One example of a modifier gene is TMEM106b which has been found to have modifying effect on the risk of fronto-temporal lobar degeneration with accumulation of the TAR DNA binding protein 43 (FTLD-TDP). The two most common genetic causes of FTLD-TDP are mutations in progranulin gene (GRN) and hexanucleotide repeat expansion in C9orf72. Patients carrying two copies of the minor allele of three TMEM106b SNPs were found to be under-represented in GRN mutation carriers with FTLD-TDP; in other words, homozygosity in the minor allele was protective (reviewed in [50]). Intriguingly, after the discovery of C9orf72 repeat expansion as a genetic cause of FTLD as well as ALS with TDP-43 pathology, it was found that the minor allele in TMEM106b also protected against development of FTD, but not against ALS, in C9orf72 expansion carriers [51]. Conversely, ALS patients with C9orf72 repeat expansion and the protective TMEM106b alleles had better cognitive performance. While these observations confirm the modifying effect TMEM106B genotype has on the risk of developing FTD, they also raise the question of why there is a differential effect on the cortex and on the spinal cord, when the underlying mutation (C9orf72 repeat expansion) and the pathology (TDP-43 aggregation) are the same.

Another possible mechanism to explain pleiotropy resulting in diverse phenotypes with the same causal mutation is oligogenic inheritance. NSG has been very successful in this regard because it confers the advantage of detecting variants in all genes simultaneously. Again using ALS as an example, it was noted that significant heterogeneity within the same kindred existed in familial ALS with SOD1 mutation [49]. A recent study showed that within this pedigree, patients who had additional rare variants in 40 ALS genes had the most rapid disease progression and smallest chance of survival [42], raising the possibility that even with a highly penetrant causal mutation, the disease course is still modifiable by additional variants. This observation was further extended to sporadic cases, with patients harboring two or more rare variants having significantly lower survival than patients with zero or one rare variant. Another study showed that ALS patients with rare variants in more than one ALS gene had earlier age of onset [43]. These observations suggest that the development and progression of ALS likely involve a combined effect of multiple genetic variants, and clarification of pathways involving these genes will identify possible therapeutic targets for disease modification.

A recent study showed the possible oligogenic influence on PD, with about 30% of PD patients with a known causal mutation harboring additional variants [44]. Carriers of additional variants were found to have earlier age of onset. The most common causal mutation in this study was LRRK2 G2019S, and the most common additional variant in these patients occurred in ATP13A2. Thus, the presence or absence of additional variants in LRRK2 mutation carriers may account for the variable penetrance observed.

Conclusion

NGS has revolutionized the field of genetics in neurological disorders. The list of genes responsible for neurological dysfunction is rapidly expanding, helping to fill the gap of missing heritability in many neurodegenerative disorders. Identification of a novel gene leads to exploration of a new pathway in the pathogenesis of a disease, and genetic discovery is a starting point for elucidating pathogenic mechanisms. With the ever-reducing costs of NGS, the challenges ahead will be accurate analysis and interpretation of large amount of genetic data, and translating genetic data into pathogenic mechanisms and ultimately therapeutic opportunities. So far, WES has been most widely used, but obvious limitations include the inability to detect non-coding variants in intronic regions, large fragment copy number variations and chromosome derangement. Another challenge lies in the separation of benign from disease-causing variants. It has been estimated that in the genome of a single individual, about 10,000 to 11,000 non-synonymous variants exist [52, 53]. It has also been reported that up to 27% of allegedly disease-causing variants were later found to be common benign polymorphisms [54]. Future directions include better tools to differentiate pathogenic from benign variants at the bioinformatic and functional levels, collection of more human genome data of different ethnicities, collaborative effort to establish extensive public databases, and methods to study non-coding variants, functional genomics, and epigenetics.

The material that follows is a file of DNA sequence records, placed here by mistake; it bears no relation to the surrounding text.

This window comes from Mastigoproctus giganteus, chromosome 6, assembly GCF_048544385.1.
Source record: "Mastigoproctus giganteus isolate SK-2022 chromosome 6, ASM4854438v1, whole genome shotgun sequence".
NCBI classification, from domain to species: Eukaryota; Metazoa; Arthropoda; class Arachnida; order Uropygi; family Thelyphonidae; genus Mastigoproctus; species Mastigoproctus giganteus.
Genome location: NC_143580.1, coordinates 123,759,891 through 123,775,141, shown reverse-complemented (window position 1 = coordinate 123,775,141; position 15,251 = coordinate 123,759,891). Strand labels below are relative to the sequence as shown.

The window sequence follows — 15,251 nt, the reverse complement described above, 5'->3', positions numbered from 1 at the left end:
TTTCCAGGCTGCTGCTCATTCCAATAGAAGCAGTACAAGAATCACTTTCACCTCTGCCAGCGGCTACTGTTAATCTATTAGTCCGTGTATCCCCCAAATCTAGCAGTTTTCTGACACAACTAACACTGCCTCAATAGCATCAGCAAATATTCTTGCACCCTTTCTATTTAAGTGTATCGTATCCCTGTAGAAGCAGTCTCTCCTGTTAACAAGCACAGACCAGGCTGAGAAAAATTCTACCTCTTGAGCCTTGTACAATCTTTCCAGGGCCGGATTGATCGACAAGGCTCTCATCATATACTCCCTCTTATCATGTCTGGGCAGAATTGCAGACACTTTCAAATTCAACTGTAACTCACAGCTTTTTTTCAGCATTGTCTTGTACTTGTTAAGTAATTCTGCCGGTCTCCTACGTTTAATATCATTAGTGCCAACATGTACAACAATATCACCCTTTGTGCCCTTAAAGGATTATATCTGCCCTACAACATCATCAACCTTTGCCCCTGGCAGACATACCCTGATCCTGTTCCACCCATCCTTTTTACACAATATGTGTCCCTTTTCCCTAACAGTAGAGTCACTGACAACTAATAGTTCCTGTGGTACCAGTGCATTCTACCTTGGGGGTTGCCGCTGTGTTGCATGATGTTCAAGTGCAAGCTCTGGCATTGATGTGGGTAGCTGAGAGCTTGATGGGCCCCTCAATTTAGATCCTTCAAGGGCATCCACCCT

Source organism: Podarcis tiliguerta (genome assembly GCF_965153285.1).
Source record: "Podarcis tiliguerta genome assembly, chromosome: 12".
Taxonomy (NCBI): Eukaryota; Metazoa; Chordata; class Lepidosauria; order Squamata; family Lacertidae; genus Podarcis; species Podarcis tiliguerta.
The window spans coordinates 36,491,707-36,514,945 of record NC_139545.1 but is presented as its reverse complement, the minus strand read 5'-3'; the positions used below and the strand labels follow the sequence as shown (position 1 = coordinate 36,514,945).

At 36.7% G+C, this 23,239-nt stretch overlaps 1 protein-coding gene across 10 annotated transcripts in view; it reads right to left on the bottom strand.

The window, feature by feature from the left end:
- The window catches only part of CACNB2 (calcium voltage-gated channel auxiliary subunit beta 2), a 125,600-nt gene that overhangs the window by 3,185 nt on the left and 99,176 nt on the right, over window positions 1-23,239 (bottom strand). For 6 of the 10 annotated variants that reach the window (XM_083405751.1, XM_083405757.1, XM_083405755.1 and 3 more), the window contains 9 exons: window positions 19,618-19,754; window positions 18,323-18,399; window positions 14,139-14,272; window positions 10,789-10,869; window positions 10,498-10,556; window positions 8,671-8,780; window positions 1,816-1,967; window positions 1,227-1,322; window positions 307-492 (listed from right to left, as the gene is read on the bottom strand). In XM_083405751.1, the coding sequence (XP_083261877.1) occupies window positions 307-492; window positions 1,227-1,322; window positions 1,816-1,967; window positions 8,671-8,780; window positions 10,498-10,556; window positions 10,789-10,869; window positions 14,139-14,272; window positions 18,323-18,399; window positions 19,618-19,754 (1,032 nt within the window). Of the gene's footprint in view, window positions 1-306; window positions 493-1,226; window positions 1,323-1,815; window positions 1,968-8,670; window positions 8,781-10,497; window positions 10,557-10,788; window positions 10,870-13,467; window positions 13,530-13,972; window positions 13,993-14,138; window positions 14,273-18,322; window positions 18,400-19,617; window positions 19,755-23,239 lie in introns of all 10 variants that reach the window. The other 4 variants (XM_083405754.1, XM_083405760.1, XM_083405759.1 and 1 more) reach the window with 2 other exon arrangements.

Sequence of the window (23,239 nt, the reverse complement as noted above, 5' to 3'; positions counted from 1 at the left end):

The observation of pleiotropy suggests that common pathological mechanisms may underlie clinically diverse neurological syndromes. Through identification of new and sometimes common genes in different disorders, it has become clear that common pathways exist in the pathogenesis of neurodegeneration: aberrant ion channel function, mitochondrial dysfunction, defects in intracellular trafficking and axonal transport, abnormal protein aggregation and clearance. Much work still needs to be done to elucidate cellular targets for intervention. With the advent of NGS, genetic diagnosis is already replacing phenotype-oriented classification of neurological disorders, and individualized treatment based on genetic findings may one day be available to treat neurodegenerative diseases.

Abbreviations

AD: 

Alzheimer’s disease

ALS: 

Amyotrophic lateral sclerosis

CMT: 

Charcot-Marie Tooth

FALS: 

Familial ALS

FTLD-TDP: 

Fronto-temporal lobar degeneration with accumulation of the TAR DNA binding protein 43

GWAS: 

Genome-wide association study

HSP: 

Hereditary spastic paraplegia

IPN: 

Inherited peripheral neuropathy

NGS: 

Next generation sequencing

PD: 

Parkinson’s disease

SALS: 

Sporadic ALS

SCA: 

Spinocerebellar ataxia

SNP: 

Single nucleotide polymorphism

SPG: 

Spastic gait

WES: 

Whole exome sequencing

WGS: 

Whole genome sequencing

Declarations

Acknowledgements

We would like to thank Liu Po Shan/Dr. Vincent Liu Endowment Fund for Motor Neurone Disease, the Henry G. Leong Professorship in Neurology, the Donation Fund for Neurology Research for their support.

Funding

This review was supported in part by Liu Po Shan/Dr. Vincent Liu Endowment Fund for Motor Neurone Disease.

Availability of data and materials

Not applicable.

Authors’ contributions

SP: Forming the concept, drafting and revising the manuscript; All other authors: revising the manuscript. All authors read and approved the final manuscript.

Ethics approval and consent to participate

Not applicable.

Consent for publication

Not applicable.

Competing interests

The authors declare that they have no competing interests.

Open AccessThis article is distributed under the terms of the Creative Commons Attribution 4.0 International License (http://creativecommons.org/licenses/by/4.0/), which permits unrestricted use, distribution, and reproduction in any medium, provided you give appropriate credit to the original author(s) and the source, provide a link to the Creative Commons license, and indicate if changes were made. The Creative Commons Public Domain Dedication waiver (http://creativecommons.org/publicdomain/zero/1.0/) applies to the data made available in this article, unless otherwise stated.

Authors’ Affiliations

(1)
Division of Neurology, Department of Medicine, Queen Mary Hospital, University of Hong Kong
(2)
Centre for Genomic Sciences, University of Hong Kong
(3)
Department of Medical Genetics, Zhongshan School of Medicine, Sun Yat-sen University
(4)
Key Laboratory of Tropical Disease Control (SYSU), Ministry of Education